On Fear and deciding not to be afraid

I told this story at the Insites Xmas Special earlier this month and have been meaning to write it all up. It’s the story of how I stopped being afraid of airplanes. In the hope that something in this is of use to anyone else who is scared of something and wants to deal with it.

I wasn’t always scared of planes.

My parents emigrated to the USA when I was 15 and, as a student I flew out to visit them three times. I wouldn’t say I was a great fan of being cramped in a pressurized tube for 8 hours, but I wasn’t scared.

I wasn’t scared of much aged 20.

After stopping dancing I worked backstage in the theatre, cheerfully flinging myself under bits of fast moving scenery and making sure that I was seen to be as brave and as competent at my job as any boy.

Then I became pregnant. When my daughter was born I became afraid of everything. Suddenly the world looked like this terrifying place, where everything and everyone was out to hurt this baby that I had been entrusted with. This fear was a symptom of post natal depression and in time I returned to feeling pretty much like myself again. A bit less crazy, a bit less happy to take risks but not utterly terrified of the world.

However it was almost as if I had taken all that random fear and directed it at one object that I could actually quite easily avoid – planes. I wouldn’t fly out to America to see my family because I was scared of planes. I wouldn’t consider a holiday anywhere that involved a flight, because I was scared of planes. As my career in the web progressed and I was asked to speak at conferences I would turn them down because I was scared of planes.

The more I told people I was scared of planes, the more I thought of it, the more I defined myself as a person who would not go on a plane. For 18 years I managed to avoid going on planes.

Then something changed. I think it started to change when I managed to deal with one of my other fears, that of public speaking. I’ve written here before about how I read Richard Carlson’s Stop Thinking, Start Living and one short section really changed how I saw fear. The idea that being afraid is a choice we make had been hugely important in me making a decision not to be afraid of public speaking.

I was really enjoying speaking at events in the UK, however I knew that my fear of planes was stopping me going further afield. My fear was stopping me doing things that I knew I would enjoy and I couldn’t pretend to myself any longer that I didn’t want to go anywhere anyway.

With the knowledge that I had managed to conquer one fear simply by deciding not to be afraid, I decided to try the same technique on this huge fear. When I was asked to speak in Poland in April this year I said yes. I stopped telling people I was afraid of planes. I made an effort not to define myself as this person who was terrified of planes. By the time it came to the flight, I was nervous but I wasn’t afraid that I was going to be that person screaming “I want off” at the stewardesses. I was absolutely sure that I was going to be able to get on the plane and be fine. I was not scared of planes.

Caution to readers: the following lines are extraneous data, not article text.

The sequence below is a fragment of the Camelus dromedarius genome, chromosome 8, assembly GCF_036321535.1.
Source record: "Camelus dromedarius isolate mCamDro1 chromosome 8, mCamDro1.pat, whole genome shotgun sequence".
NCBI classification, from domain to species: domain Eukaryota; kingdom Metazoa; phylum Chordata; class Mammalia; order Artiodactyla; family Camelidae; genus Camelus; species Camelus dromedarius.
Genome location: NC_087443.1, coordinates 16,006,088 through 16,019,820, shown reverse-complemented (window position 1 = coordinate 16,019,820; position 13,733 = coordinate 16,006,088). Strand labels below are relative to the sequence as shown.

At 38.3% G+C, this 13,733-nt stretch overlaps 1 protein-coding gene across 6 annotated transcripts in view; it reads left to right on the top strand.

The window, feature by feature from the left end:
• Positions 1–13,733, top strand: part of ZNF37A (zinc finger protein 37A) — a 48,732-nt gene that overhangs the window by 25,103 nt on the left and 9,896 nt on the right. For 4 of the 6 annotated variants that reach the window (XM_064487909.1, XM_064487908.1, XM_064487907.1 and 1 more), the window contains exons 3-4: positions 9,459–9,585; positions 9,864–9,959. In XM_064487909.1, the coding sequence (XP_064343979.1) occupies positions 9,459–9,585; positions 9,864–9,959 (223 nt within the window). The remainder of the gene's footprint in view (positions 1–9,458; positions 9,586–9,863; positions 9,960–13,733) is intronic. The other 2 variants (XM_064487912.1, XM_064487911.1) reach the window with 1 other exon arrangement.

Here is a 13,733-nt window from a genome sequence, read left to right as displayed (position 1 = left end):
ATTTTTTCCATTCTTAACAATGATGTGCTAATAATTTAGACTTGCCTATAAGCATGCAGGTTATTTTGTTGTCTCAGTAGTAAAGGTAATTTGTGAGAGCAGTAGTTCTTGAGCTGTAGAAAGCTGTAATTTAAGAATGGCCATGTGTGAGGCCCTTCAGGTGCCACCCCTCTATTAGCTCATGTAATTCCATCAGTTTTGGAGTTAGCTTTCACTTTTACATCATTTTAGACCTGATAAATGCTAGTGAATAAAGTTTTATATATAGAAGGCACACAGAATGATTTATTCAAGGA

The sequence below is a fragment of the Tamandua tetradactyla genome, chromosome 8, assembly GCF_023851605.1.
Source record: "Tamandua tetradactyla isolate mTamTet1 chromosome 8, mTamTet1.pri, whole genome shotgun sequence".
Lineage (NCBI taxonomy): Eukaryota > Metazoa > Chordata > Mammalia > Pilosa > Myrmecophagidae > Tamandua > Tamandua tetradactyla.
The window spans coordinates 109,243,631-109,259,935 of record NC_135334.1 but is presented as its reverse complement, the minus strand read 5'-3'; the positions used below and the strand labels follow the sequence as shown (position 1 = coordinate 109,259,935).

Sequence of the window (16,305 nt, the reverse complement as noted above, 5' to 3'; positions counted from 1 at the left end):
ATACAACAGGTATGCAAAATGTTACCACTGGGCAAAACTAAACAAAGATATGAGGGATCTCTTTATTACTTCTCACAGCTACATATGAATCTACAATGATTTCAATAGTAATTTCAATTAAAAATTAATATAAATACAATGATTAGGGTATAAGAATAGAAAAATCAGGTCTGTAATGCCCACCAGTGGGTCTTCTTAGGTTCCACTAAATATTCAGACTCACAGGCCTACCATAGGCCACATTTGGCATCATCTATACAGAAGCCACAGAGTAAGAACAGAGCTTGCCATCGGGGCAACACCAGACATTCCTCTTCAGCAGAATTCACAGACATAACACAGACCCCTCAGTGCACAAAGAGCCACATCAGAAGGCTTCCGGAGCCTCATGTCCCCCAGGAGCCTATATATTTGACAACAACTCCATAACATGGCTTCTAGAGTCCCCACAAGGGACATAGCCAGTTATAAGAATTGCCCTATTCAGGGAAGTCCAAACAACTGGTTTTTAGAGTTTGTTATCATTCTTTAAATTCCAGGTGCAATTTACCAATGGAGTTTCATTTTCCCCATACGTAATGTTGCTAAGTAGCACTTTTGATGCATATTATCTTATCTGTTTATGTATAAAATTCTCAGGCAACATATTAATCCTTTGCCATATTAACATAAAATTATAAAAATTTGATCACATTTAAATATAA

I got onto the plane and the squeakiest aircraft I have encountered started very slowly doing a little tour of Heathrow, for 40 minutes or so. Squeak, squeak, squeak. I’ve been on several flights since this year and none of them have been as squeaky, or done such a lengthy taxi before take off as this one. I spent the whole time just reminding myself this was fine. I was not scared of planes. I did not need to worry that I couldn’t understand the Polish announcements because the plane was full of Polish people who all looked very relaxed, so all must be well. We took off. It was amazing.

On the way back from Poland we flew into Heathrow over Windsor Castle, and then I cried. I cried because living just down the road from Heathrow I saw the planes fly in over Windsor and I always thought it would be lovely to see the castle from the air, but I couldn’t as I was afraid of planes. As we came through the clouds and there was Windsor below me, it just felt like a little reward.

I’ve been on 14 planes to 7 different cities since that flight to Poland in April. I like flying. Airports haven’t started to annoy me yet and I’m looking forward to my upcoming trip to Canada.

I tell this story because I was seriously terrified, and I know lots of people share the same fears. Not much more than a year ago I would have told you that I had no intention of getting on a plane ever. I was too scared. Yet just by making an effort to change my thinking I’ve been able to totally turn that around to a point where I actually enjoy flying. I don’t know how the brain works, I don’t know why this worked, however perhaps it it something to try.

Next for me? I’m intending to enter some triathlons next year as I am definitely not at all afraid of open water swimming!

One Comment

John Gallagher December 31, 2012 Reply


Thanks so much for sharing. I’ve not heard about this technique but it sounds like it’d be highly effective. There’s so much I’m afraid of but I feel like I talk myself into being afraid of it before I’m actually afraid of it… if that makes any kind of sense…

Congratulations on being able to fly again and thanks again for sharing an interesting and useful Jedi mind trick.


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